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Eagle cam lets viewers watch nesting from Day 1

Kara Menini

Eagle cam helps research to keep population going

Two nests in Maine are being monitored by BRI

Eagle cam is a new bookmark to add as something you check obsessively alongside your Facebook.  The Biodiversity Research Institute of innovative wildlife science installed its first eagle cam in February of 2006 in order to capture and do research on the breeding and nesting of eagles.

The first eagle cam captured the nesting of a pair of eagles that produced two nestlings, or baby eagles. There are two different nests that can be viewed; one is an aerial shot of an eagle nest hat has not laid it’s eggs yet, and the other camera is a view from the side of the nest where there has been a confirmation of at least one egg.  There is a chat window next to each cam where viewers will track the activity of the eagles. The two nests are located in an area of Maine that has a history of successful nesting.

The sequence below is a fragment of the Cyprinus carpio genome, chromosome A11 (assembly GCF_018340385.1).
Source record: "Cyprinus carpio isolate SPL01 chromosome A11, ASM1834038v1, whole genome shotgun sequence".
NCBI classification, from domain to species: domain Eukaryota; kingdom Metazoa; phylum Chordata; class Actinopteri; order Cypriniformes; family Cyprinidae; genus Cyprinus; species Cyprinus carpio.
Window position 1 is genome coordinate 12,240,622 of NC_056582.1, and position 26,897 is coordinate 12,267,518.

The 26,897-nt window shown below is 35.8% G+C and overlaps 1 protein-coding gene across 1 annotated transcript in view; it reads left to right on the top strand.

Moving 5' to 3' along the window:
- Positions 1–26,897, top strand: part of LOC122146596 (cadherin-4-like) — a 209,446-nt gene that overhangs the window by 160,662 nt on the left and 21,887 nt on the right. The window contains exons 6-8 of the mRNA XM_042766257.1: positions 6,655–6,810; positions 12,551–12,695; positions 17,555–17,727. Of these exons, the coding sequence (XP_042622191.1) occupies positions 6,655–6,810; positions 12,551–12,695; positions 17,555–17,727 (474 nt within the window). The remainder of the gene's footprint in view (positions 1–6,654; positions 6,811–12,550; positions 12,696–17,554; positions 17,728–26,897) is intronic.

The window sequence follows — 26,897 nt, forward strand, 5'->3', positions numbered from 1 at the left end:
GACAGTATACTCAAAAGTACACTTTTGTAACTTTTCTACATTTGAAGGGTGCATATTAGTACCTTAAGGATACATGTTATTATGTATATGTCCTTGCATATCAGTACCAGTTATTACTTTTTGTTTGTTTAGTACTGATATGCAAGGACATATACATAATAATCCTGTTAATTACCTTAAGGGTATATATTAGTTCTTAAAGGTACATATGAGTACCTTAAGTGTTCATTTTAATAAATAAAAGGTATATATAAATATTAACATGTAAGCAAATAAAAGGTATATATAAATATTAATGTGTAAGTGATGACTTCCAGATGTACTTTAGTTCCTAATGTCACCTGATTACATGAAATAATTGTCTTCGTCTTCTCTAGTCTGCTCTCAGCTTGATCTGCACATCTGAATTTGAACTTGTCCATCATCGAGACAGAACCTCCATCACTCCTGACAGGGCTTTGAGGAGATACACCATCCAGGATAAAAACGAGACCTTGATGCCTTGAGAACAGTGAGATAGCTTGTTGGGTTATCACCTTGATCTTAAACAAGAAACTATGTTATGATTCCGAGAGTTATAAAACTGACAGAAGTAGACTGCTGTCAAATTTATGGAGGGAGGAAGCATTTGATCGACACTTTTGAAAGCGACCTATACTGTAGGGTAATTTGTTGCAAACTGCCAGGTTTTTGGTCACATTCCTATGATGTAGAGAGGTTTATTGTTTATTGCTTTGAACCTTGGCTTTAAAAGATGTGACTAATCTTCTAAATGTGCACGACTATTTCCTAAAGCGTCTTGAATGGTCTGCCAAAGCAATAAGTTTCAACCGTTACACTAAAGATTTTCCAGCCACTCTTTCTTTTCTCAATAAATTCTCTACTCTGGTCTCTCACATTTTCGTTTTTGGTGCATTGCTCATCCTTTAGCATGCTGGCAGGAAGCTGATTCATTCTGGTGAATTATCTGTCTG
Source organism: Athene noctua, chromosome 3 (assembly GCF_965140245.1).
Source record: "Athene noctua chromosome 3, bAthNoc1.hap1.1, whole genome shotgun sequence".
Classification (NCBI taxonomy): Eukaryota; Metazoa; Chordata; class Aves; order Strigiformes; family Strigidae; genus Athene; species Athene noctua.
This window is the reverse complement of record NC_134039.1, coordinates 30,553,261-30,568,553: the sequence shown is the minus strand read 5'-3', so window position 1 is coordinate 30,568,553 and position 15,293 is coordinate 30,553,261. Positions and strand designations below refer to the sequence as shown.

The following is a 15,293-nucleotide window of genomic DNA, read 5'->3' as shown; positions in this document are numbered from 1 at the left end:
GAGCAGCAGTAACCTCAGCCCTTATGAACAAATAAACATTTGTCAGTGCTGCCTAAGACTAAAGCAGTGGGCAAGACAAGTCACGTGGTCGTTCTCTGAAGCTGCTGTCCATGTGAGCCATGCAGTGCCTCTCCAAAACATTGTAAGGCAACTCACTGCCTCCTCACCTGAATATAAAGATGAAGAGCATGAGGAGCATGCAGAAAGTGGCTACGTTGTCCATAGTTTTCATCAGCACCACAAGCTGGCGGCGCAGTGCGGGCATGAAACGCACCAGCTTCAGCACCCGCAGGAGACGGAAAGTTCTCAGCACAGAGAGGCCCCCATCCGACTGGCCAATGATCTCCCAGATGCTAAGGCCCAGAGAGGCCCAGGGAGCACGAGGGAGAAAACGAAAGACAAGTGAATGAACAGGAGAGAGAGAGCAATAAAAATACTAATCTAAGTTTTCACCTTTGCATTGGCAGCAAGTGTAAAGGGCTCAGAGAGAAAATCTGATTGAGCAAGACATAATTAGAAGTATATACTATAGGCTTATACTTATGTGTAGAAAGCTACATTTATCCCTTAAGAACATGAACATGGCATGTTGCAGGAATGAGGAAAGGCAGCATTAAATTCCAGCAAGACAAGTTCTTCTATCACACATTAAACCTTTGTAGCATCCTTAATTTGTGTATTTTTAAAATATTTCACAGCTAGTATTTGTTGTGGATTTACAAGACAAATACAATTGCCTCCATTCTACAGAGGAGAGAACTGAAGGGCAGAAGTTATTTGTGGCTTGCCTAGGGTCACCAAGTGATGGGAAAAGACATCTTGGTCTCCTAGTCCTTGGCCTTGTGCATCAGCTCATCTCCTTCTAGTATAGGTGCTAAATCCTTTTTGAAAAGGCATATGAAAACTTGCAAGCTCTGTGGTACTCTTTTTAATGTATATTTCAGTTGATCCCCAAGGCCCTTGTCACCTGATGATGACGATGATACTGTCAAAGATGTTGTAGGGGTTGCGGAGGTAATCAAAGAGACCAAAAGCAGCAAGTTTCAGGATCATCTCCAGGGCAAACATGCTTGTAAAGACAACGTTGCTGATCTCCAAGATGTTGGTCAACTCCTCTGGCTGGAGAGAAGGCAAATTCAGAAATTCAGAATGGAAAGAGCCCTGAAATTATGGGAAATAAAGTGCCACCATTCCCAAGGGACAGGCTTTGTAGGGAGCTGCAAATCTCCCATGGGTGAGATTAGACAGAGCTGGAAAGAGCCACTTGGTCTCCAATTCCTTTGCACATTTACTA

To view the eagles, go to and tune in! The website also gives information about nesting eagles. “Eagles build their nests (which may reach as wide as 10 feet across and weigh up to one-half ton) near the top of large trees, typically close to lakes and rivers. Breeding bald eagles lay eggs once each year, usually in early spring; the eggs, up to three in a clutch, hatch in about 35 days. The young eagles, called nestlings, learn to fly by three months of age, and can be on their own about a month later.”

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